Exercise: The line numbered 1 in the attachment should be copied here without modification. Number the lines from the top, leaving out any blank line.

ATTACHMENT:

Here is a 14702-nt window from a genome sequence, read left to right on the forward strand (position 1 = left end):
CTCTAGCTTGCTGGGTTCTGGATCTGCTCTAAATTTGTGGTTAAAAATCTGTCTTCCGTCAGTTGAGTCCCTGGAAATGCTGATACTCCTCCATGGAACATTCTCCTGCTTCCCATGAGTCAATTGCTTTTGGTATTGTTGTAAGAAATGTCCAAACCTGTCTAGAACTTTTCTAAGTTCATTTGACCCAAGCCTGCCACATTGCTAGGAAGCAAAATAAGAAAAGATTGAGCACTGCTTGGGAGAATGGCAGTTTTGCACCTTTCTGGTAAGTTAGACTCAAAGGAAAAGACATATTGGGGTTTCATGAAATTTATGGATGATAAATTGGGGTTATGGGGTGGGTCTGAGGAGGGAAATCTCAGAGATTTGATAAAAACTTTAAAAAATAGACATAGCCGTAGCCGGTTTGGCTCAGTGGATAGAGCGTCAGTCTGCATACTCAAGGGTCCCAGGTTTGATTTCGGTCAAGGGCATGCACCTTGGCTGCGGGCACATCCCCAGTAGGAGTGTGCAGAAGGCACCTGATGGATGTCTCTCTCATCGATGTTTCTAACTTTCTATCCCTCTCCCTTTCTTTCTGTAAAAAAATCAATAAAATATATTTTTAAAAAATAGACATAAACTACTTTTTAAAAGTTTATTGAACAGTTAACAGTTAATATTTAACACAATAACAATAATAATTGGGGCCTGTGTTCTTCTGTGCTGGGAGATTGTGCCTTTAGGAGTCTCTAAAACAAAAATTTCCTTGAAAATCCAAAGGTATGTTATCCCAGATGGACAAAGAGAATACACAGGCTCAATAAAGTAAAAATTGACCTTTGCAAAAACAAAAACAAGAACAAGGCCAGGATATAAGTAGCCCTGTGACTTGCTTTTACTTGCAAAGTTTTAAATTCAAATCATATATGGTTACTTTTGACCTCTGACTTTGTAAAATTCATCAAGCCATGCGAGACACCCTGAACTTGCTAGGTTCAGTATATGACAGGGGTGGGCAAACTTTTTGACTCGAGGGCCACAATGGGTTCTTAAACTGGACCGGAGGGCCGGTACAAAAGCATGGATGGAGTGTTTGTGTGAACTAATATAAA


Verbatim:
Here is a 14702-nt window from a genome sequence, read left to right on the forward strand (position 1 = left end):